Turning bodies into paint brushes, Carolee Schneemann’s performances, films and art still startle, as a retrospective at MoMA PS1 shows.
Some people in the art world say that #MeToo has gone too far. What modern misogynist will be yanked from museums next? Gauguin? Picasso? I say, sure, why not? Let’s set them aside for awhile, give them a rest, make room for what we never see, which means art by almost any woman you can name.
Carolee Schneemann is an artist I’d move right into the cleared-out spotlight, not just because she has star quality, which she does, or because she has majorly shaped art history, which she has. I’d put her there because, in a career of some 60 years, she’s been one of the most generous artists around: generous with her presence, her thinking, her formal and political risk-taking, and her embrace of embracing itself — across genres, genders and species.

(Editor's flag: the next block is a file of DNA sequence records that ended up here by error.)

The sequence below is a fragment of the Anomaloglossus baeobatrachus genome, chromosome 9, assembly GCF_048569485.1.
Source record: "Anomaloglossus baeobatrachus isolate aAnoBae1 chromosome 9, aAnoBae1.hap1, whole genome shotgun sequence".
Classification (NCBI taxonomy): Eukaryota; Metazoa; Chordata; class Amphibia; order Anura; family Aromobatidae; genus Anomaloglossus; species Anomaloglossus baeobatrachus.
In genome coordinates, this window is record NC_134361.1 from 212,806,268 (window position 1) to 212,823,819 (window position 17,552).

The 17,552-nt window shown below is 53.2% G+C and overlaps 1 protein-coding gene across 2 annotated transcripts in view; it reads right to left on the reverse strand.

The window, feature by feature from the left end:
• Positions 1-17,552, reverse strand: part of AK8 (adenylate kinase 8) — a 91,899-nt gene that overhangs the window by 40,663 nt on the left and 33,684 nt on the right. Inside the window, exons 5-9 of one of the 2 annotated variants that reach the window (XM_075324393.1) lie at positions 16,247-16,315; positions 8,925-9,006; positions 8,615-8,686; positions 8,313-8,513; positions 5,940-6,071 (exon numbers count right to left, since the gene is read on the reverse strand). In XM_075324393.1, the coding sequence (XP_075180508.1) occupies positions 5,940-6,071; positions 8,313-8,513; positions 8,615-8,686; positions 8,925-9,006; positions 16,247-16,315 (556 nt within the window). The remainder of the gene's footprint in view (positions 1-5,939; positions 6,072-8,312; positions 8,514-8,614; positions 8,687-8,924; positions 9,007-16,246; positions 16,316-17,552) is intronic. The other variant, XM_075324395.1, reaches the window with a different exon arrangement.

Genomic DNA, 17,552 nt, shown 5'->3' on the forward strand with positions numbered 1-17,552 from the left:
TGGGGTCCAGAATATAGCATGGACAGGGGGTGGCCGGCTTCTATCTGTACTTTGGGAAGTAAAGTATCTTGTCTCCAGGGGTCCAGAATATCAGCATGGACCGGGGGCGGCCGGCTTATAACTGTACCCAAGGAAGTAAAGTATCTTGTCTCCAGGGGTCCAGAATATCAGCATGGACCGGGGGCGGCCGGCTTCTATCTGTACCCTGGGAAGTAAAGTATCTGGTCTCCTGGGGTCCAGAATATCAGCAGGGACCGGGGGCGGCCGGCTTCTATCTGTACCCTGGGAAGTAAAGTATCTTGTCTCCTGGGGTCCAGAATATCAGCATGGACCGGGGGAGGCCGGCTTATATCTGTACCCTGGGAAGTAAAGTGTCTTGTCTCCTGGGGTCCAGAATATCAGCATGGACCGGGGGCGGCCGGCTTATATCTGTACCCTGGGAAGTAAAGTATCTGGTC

You find evidence of all of this in “Carolee Schneemann: Kinetic Painting” at MoMA PS1, the artist’s first comprehensive career retrospective. The show, which comes from the Museum der Moderne Salzburg in Austria, has problems. It is, disorientingly, installed in reverse chronological order. This means you encounter not-always-strong recent work on the first floor, and the now-classic early pieces only later on the second.